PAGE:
IOHK CEO Charles Hoskinson has announced several new features aimed at helping small stake pools on the Cardano network.
Staking on Cardano went live on July 29th, following the Shelley mainnet launch. Although it’s still early days, the past three weeks or so have highlighted a gulf between big and small staking pools.
Hoskinson believes that Cardano can become the most decentralized network in the world. The Shelley roadmap lays out the expectation that the project can achieve 100 times the decentralization of other networks.
“Come the end of the Shelley era, we expect Cardano to be 50-100 times more decentralized than other large blockchain networks, with the incentives scheme designed to reach equilibrium around 1,000 stake pools.”
And while the 1,000 stake pools objective has been more than met, as we are witnessing, the raw number on its own doesn’t tell the full story.
The pie chart below shows approximately eight pools control half of the network. IOG (Input Output Global) is the biggest pool with almost a fifth of the controlling stake.
Live data at present shows that around 80 pools, or 7% of the staking pools, still have zero controlling stake of the network.
If Cardano wants to lay claim to being the most decentralized network, then action is needed to close the gap between big and small pools.
Hoskinson took to YouTube to talk about what Cardano is doing to boost delegation to the small staking pools.
At the moment, one wallet can only delegate to one staking pool. Although a workaround exists, in creating multiple wallets, this is inconvenient and time-consuming.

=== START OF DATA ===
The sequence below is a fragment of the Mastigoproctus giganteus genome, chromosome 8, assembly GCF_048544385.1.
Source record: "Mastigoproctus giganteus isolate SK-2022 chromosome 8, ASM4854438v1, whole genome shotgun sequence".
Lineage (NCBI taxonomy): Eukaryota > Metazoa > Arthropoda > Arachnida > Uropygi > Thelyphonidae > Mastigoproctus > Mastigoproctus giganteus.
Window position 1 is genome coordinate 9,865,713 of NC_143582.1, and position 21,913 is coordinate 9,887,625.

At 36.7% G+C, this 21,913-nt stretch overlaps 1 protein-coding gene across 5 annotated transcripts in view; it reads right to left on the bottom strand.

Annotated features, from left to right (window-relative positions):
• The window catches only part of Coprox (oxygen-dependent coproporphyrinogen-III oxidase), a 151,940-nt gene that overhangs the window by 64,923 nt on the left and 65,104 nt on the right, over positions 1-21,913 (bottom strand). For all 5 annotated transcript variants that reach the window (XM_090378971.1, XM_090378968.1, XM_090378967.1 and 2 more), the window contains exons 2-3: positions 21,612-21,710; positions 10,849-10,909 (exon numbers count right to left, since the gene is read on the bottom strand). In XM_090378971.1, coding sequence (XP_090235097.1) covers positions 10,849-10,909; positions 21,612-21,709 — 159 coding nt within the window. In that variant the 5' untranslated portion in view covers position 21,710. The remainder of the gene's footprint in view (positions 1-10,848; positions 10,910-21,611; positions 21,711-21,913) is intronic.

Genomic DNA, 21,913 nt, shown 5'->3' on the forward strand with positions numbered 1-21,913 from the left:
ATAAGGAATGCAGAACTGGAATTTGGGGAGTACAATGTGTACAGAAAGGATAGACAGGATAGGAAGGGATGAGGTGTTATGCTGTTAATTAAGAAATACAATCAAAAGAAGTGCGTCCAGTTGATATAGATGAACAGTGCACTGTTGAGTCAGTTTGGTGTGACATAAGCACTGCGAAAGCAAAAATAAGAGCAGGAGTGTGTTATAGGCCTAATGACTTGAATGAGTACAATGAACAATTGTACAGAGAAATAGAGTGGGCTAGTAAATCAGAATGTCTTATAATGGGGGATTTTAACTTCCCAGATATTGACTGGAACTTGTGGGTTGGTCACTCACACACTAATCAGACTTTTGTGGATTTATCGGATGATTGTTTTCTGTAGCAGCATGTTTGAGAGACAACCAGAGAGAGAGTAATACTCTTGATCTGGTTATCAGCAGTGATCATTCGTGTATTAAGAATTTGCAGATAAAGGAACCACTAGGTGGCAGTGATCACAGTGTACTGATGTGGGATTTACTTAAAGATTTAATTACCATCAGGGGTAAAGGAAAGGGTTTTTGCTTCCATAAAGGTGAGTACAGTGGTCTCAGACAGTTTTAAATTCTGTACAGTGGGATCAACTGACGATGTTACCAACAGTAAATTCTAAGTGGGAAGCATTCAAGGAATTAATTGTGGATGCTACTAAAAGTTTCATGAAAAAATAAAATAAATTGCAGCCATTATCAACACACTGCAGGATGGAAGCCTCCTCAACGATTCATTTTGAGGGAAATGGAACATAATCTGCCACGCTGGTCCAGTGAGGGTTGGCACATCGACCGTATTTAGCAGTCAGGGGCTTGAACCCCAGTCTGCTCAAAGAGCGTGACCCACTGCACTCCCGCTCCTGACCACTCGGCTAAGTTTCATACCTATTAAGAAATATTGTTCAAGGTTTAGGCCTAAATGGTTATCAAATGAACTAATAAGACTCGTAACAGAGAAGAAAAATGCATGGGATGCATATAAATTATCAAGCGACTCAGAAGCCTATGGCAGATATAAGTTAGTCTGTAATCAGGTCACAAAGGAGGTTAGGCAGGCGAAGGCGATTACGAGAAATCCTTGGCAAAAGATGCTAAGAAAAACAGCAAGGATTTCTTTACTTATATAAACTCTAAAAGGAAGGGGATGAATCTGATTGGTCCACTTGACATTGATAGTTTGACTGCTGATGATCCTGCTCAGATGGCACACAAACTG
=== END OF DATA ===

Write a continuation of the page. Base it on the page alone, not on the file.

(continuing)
To counter this, Hoskinson proposed the idea of adding a “one to many delegation” feature. This will allow users to delegate to multiple pools from just one wallet.
“As a consequence they do atomic delegation, so they delegate all of their ADA to just one pool. Whereas if they were given the choice to do one to many, they would probably proportionally delegate, which would benefit small pools a lot.”
As well as that, Cardano intends to launch a sharable portfolio function. From this, users can share their choice of pools and allocation percentages in a “playlist”.
“not only do you have the option to delegate to that portfolio, but you also have the option to share, so you can export it. And what this means is that users can create their own, basically, playlists… and share them with the broader community.
The idea behind this concept is to match grouped pools with investor intentions. For example, Hoskinson mentioned portfolios that contain only socially beneficial pools, or small stake pools, or geographically biased pools, etc.
To add to this, the up and coming Atlas explorer will feature a function to interrogate”playlists,” allowing them access to this information.
There’s no word on when these features will roll out. But it’s reassuring for investors to know that Cardano is actively addressing the gulf between big and small pools.
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